explanation, the Life Sciences are still developing at such a rate that every biologist needs reference works to keep in touch with progress in other fields. According to the editorial preface, The Dictionary of Cell Biology was conceived to serve the needs of undergraduates in the University of Glasgow, who "all too often did not seem to know the meanings of terms we felt were commonplace in cell biology, or were unable, for example, to find out what compounds in general use were supposed to do". Clearly, however, the editors and publishers hope to capture a wider audience than the undergraduates of Glasgow. The illdefined subject of cell biology completely or partly covers several pieces of a dauntingly complicated jigsaw of disciplines. Wisely, therefore, no attempt has been made narrowly to define cell biology, and many entries are from mainstream biochemistry, genetics, physiology, medicine, etc. The following examples provide some idea of the width coverage: homeotic mutant, pyruvate dehydrogenase, abscess, gastrulation, cell cycle, silicosis, van der Waal's attraction, Western blotting, peribacteroid membrane; and if one remembers the needs of the Glasgow undergraduates, even the entries, Mimosa pudica, endarteritis and wart, should cause no surprise. Thus, the dictionary contains nearly 4000 definitions, which will be appreciated by both staff and students. In many instances, one might wish for more information than is contained in the brief definition, but then this is a true dictionary, perhaps most useful as an aide memoire, and it does not pretend to be a large reference work. The printing and layout of each page is superbly clear, and the sentence construction and use of words have (I assume) been carefully edited to give very readable entries. T A Scott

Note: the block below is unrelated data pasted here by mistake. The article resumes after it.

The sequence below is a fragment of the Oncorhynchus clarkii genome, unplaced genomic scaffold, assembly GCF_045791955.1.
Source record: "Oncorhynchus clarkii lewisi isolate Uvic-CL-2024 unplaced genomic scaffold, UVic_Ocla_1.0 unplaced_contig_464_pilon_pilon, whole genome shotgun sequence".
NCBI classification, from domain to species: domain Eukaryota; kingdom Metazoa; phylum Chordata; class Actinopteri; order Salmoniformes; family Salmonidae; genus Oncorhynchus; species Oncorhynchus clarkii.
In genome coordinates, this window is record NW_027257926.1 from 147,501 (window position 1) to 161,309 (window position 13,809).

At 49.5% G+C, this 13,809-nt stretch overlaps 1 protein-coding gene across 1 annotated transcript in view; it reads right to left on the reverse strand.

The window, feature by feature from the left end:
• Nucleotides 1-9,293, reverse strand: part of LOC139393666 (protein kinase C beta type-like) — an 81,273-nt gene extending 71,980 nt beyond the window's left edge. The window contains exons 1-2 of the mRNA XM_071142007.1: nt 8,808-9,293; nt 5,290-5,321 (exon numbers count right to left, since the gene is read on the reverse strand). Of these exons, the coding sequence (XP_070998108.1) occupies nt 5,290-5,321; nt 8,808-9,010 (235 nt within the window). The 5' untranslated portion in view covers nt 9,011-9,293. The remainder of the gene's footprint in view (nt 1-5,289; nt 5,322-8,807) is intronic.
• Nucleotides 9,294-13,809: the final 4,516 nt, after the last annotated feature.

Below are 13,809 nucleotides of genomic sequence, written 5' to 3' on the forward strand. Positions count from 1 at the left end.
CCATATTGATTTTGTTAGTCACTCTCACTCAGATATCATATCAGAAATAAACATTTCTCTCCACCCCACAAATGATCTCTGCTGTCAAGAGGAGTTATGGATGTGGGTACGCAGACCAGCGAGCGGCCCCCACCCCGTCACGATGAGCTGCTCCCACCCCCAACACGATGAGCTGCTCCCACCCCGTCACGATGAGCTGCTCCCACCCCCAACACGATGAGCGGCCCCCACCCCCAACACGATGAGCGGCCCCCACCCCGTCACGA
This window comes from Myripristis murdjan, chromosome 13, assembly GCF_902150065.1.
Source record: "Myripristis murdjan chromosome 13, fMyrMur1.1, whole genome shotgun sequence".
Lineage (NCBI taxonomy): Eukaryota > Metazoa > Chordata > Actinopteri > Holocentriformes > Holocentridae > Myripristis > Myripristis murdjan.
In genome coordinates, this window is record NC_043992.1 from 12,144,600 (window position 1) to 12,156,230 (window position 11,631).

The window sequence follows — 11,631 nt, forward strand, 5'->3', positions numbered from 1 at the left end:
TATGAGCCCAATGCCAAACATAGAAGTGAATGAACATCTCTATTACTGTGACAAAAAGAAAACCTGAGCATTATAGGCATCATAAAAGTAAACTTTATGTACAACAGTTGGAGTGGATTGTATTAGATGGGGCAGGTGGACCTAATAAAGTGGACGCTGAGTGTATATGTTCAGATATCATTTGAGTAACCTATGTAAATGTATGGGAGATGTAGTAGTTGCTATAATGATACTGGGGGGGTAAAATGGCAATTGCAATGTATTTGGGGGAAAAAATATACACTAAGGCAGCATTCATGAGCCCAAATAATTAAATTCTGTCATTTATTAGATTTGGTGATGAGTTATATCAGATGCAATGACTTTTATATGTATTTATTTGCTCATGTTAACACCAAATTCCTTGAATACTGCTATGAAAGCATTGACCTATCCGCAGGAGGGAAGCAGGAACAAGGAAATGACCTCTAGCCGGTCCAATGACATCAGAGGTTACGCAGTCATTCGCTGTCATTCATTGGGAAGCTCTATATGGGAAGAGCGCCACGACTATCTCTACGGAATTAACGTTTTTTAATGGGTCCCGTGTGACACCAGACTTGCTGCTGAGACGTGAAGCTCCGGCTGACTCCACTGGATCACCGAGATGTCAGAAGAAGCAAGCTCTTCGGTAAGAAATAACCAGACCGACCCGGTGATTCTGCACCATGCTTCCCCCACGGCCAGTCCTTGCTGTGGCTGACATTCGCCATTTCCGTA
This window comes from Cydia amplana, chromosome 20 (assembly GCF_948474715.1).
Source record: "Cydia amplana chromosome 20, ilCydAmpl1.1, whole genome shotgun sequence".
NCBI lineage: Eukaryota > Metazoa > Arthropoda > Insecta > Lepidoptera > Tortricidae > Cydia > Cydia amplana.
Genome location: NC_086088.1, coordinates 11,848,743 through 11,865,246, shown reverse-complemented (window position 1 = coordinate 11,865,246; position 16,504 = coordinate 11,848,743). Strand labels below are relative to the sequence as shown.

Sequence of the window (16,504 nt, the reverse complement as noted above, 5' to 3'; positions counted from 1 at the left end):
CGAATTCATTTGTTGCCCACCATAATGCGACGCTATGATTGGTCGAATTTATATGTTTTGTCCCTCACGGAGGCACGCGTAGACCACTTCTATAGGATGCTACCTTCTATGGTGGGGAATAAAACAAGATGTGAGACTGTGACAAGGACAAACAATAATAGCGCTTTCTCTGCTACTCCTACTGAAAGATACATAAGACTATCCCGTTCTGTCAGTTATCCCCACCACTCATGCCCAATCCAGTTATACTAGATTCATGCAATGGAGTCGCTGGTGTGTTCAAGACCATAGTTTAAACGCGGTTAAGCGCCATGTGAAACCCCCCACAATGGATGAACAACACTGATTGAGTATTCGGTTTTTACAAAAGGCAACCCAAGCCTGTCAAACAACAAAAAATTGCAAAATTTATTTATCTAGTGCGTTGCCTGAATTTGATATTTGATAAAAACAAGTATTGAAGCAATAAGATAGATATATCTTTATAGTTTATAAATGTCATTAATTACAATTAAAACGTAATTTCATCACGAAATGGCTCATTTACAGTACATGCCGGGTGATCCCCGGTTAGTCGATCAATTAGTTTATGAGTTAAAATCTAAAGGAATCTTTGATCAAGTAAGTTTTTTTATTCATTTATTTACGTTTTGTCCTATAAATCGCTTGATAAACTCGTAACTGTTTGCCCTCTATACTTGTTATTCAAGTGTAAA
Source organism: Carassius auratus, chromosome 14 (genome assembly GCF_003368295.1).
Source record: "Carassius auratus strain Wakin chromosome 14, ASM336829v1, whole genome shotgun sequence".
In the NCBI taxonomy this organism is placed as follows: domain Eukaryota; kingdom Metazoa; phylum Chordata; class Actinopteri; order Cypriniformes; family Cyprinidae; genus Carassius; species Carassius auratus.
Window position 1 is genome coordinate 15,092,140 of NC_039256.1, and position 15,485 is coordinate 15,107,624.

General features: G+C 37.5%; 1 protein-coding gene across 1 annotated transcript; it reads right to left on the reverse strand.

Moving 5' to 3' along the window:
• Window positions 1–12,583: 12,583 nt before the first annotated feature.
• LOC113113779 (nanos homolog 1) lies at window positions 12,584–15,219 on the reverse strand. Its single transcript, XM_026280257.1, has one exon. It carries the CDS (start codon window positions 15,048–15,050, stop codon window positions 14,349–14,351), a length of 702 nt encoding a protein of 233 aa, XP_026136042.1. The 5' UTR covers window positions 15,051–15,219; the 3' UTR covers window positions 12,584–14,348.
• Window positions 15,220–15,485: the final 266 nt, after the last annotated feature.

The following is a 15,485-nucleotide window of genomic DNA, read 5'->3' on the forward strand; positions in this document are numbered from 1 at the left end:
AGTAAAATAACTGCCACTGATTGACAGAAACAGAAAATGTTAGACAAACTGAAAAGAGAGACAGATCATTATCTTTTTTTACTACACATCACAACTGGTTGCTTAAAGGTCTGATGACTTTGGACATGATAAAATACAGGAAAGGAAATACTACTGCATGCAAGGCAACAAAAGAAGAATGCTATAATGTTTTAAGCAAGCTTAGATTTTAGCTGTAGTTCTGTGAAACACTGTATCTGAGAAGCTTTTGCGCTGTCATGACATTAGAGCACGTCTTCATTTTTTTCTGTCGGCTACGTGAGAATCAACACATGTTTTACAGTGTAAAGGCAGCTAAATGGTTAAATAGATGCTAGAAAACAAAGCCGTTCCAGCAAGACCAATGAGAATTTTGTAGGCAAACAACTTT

Mechanisms of Cooperativity and Allosteric Regulation in Proteins b y M a x P e r u t z . p p 101. C a m b r i d g e U n i v e r s i t y Press. 1989. £11.95 ISBN 0-521-38649-9 Cooperativity and allostery are properties of many proteins. They are mediated by changes in conformation consequent on the binding to them of certain small molecules or ions. Whether the proteins involved are oxygen carriers, enzymes, repressors (or other DNA-building proteins), immunoglobulins, or membrane proteins, such conformational changes may significantly enhance or decrease their biological functions and may have important consequences on the life processes occurring within cells or organisms. Coming as it did almost within a decade of the discovery of how the structure of D N A holds the secret of heredity, the conception by Jacques Monod, that allosteric proteins promote and coordinate chemical events within living systems led him to consider it to be nothing less than the second secret of life. This is a scholarly monograph by a pillar of modern biochemistry and one who has contributed greatly to the topic being discussed. A brief preface lays out the historical and some of the human aspects of the discovery of cooperativity and allosteric regulation in proteins. Then the basic facts are presented as they apply to several oxygen carriers, four enzymes, a couple of repressors and, briefly, immunoglobulins and membrane proteins. There are 63 illustrations including eight color plates, an extensive list of references, and an index. This book should appeal particularly to protein chemists and to students and researchers in many areas of molecular biological science. Those who are especially interested in the interrelationships between, and the mechanisms of, biological function and molecular structure o f p r o t e i n s and the conformational changes or movements within the molecules that link the two, will find it to be of great interest. F Vella